I personally built a terrible first character, but with the helpful advice of local players, I now have two reasonably effective ones (the first has since been retired from play on account of being unviable).

It's bad form to have a useless character, but may I politely suggest helping those kind of people rather than complaining about them online?


I apologize if it came across as being upset by new players. That is certainly not the case.

I make lots of characters for new players. And am more than happy to help them build their own as their skill increases and they want to give it a shot. I enjoy that.
I have no problems with a new player at the table. We nearly all enjoy showing off our cool hobby to someone new. Not a problem at all.

I'm talking about guys that intentionally/knowingly build PC's that just aren't very useful.
Some examples I've seen:
Rogue 2/paladin 2/oracle 2/alchemist 1. Highest ability is a 14. No 2 feats support any particular combat or non-combat actions. Has spells, bombs, archery, melee, and skills. But none of them effective enough to be other than 3rd tertiary support. The guy has been playing PFS longer than me.
Lore warden 1/cleric 3/bard 2. Says it is an archer build. But rarely shoots. Mostly just 1st level buff spells. Not completely useless. But not even as effective as the 4th level pregens. He stopped planning his characters to take whatever seemed like it would have been most useful in the previous scenario.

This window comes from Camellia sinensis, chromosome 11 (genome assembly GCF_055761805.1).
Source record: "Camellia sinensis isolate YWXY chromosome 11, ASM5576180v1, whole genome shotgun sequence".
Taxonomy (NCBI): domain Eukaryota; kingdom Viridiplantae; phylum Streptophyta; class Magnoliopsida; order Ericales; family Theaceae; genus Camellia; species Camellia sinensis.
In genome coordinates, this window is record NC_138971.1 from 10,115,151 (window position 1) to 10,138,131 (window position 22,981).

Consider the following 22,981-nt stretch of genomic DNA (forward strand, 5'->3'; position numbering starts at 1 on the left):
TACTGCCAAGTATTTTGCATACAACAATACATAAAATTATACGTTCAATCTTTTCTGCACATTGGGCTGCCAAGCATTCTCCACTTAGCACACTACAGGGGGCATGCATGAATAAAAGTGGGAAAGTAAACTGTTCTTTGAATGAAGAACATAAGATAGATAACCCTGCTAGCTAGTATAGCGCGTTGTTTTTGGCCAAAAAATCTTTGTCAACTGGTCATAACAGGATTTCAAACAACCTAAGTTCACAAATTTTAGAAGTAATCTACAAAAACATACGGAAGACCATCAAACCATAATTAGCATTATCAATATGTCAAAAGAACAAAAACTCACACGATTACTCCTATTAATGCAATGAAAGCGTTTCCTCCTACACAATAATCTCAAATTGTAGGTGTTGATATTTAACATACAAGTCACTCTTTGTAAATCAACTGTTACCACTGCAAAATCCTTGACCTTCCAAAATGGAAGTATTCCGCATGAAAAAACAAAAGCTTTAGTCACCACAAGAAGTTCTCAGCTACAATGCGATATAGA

Unarmored THW melee that dumped con "for the challenge" of the concept. Has to be rescued almost every single combat. Once my sorc stood over his unconscious body absorbing hits, because I was more durable.

2 people marked this as a favorite.

Hmm... I don't know that I can answer what your are asking and yet still give you what you are looking for. That probably doesn't make any sense. But I think it is more of a broad attitude of "Try to work as part of a team, be considerate of the other players, don't make it 4 hours of look at me."
Are builds that summon bad? No.
Is a player that floods the field with creatures, doesn't have the stats written down, and doesn't have his turn ready bad? Hella Yeah!
Is a mounted charger build bad? No.
Is a player that won't do anything until the rest of the group sets him up for a mondo charge bad? Quite possibly.
Is a battlefield control caster bad? Of course not.
I s a player that fills the area with volcanic storm, wall of thorns, stone spikes, etc... so that even his own allies can't function bad? Maybe.


Having said all that, there are some types of builds to be careful with. I still wouldn't say don't do it, just be carful with it.
1) Slumber Hex witch: Perfectly viable and reasonable. But have something else to do. If the only action you ever take is 'Slumber Hex' you will get bored and the others will get annoyed. I saw one a few months ago that when the encounter was a bunch of undead, he literally did absolutely nothing for the entire combat. He was practically pouting because there was an opponent against which he couldn't use slumber hex.
2) Summoning builds: Summoner, dino druid, summoning sorc, etc... They can be played quite reasonably.

Example 1:
I have a sorcerer that kinda specializes in summon monster. But I don't use it more than once in a combat (often not at all). I have a print off of everything I might summon. I don't use any creatures that I don't understand well. I have the actions planned well in advance of my turn. I also have a bunch of group buff spells to protect and augment the rest of the team. Twice in 10 levels I have flooded the field. But only after everyone at the table specifically requested me to do so and the GM said he was ok with it.